Targets are also an important motivator, and a great way to keep you on track.

Brand Ambassadors are responsible for setting their own goals. What do you think is the best way to set reasonable goals?

It really depends on how you tick. For some people, the best way to set reasonable goals is to set up a ‘buddy system’. You still set your own goals and work towards them individually, but you share them with a colleague and keep each other accountable. This way, you can help each other keep on track, plus you can support each other as you progress towards achieving your goals.

Other strategies could include looking at the progress of a colleague you admire and setting your goals to try to match theirs. It comes down to figuring out your individual approach and what is most likely to motivate you.

For me, I start by assessing my performance over a certain period of time. I take half a day to analyze what I set out to achieve, and in particular the ratio of time invested in certain projects versus the outcome. With this clear view, I’m able to set my goals for the upcoming period in order to optimize my time as much as possible.

In my experience, people don’t spend enough time thinking about their own development. They get caught up in their day to day work, and forget to reflect in order to get a strategic view of what they are doing and why. Stopping to reflect is essential to developing, improving performance, and - perhaps most importantly - figuring out what your strengths are and what you actually want. I would also advise anyone to set up long-term goals - I try to do so every year. It keeps me focused on the bigger perspective which can sometimes get lost in the chaos of everyday life.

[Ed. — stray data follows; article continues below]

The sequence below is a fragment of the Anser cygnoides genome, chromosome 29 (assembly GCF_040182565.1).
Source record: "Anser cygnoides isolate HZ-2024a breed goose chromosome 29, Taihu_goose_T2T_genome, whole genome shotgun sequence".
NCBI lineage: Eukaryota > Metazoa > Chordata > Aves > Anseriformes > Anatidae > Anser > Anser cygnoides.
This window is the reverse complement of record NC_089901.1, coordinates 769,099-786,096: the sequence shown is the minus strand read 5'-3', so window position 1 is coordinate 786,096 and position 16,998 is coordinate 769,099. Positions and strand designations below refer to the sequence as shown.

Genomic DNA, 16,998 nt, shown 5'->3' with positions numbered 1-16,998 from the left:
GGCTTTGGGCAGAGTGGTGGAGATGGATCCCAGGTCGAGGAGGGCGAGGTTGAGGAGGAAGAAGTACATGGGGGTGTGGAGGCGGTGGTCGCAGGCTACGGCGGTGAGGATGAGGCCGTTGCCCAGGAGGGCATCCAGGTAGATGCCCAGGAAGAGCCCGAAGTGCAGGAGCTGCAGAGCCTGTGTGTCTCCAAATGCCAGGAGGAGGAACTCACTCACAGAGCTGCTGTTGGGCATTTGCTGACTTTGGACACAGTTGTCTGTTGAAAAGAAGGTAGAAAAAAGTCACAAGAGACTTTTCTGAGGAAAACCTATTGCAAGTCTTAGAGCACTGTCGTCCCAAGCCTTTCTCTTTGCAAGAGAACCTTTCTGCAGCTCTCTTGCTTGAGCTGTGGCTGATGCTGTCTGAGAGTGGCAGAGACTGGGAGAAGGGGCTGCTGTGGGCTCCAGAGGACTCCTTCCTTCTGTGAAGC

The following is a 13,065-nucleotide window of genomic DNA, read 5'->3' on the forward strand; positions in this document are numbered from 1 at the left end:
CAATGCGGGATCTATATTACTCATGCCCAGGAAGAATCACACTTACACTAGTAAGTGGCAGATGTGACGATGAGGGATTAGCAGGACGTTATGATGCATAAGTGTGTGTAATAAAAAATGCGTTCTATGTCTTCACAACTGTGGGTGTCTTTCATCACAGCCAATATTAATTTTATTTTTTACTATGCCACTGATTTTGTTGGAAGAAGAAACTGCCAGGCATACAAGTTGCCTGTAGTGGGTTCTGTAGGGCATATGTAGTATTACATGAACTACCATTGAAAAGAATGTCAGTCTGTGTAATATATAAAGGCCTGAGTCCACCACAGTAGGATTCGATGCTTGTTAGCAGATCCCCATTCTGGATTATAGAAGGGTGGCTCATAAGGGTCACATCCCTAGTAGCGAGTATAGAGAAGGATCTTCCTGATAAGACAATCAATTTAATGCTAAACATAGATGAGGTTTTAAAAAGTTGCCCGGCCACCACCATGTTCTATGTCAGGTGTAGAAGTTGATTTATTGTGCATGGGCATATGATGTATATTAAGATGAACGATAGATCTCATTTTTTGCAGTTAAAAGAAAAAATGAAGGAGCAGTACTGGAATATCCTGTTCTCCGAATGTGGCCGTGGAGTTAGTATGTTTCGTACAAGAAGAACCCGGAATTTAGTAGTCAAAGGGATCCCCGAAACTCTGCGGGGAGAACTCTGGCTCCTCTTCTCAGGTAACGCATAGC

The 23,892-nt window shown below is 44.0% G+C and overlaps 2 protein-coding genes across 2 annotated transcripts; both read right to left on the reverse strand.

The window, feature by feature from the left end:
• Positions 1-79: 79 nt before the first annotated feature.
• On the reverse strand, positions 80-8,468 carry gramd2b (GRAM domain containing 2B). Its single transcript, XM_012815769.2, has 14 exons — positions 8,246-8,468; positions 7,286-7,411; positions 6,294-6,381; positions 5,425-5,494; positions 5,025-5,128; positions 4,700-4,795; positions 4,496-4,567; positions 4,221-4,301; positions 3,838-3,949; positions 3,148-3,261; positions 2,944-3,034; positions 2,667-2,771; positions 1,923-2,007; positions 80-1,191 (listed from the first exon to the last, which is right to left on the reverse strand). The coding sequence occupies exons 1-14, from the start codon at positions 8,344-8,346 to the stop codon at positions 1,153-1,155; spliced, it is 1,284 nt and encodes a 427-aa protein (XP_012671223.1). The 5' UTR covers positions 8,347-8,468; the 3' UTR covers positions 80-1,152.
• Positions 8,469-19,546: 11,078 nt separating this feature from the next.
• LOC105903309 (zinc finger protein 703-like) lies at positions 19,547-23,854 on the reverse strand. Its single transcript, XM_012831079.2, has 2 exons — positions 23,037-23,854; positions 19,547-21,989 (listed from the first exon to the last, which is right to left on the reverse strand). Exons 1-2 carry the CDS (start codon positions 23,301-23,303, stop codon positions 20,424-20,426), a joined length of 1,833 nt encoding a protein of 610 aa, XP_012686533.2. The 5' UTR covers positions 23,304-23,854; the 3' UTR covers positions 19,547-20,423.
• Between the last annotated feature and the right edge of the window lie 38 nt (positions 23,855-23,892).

Brand Ambassadors are certified in the brands they represent. Having worked with marketing and PR for many years, what would you say is the most effective way to really understand a brand or company and its values?

I find it fascinating to explore whether brands or companies really live the values and culture they profess - or whether it’s just nice words. The only way to figure out what their true values are, and whether how they promote themselves really matches the experience of working with them, is to ‘feel, smell and taste’ the brand.

Using the product or service is essential. Read up on how the brand or company presents themselves, try to visit their office to meet in person, and get in touch with their customer service. Experiencing the brand in a variety of ways will give you a rounded perspective of how it really functions.

There are many innovative tech products and services around now that struggle with scalability. Besides tough competition, what do you think is their biggest obstacle to success?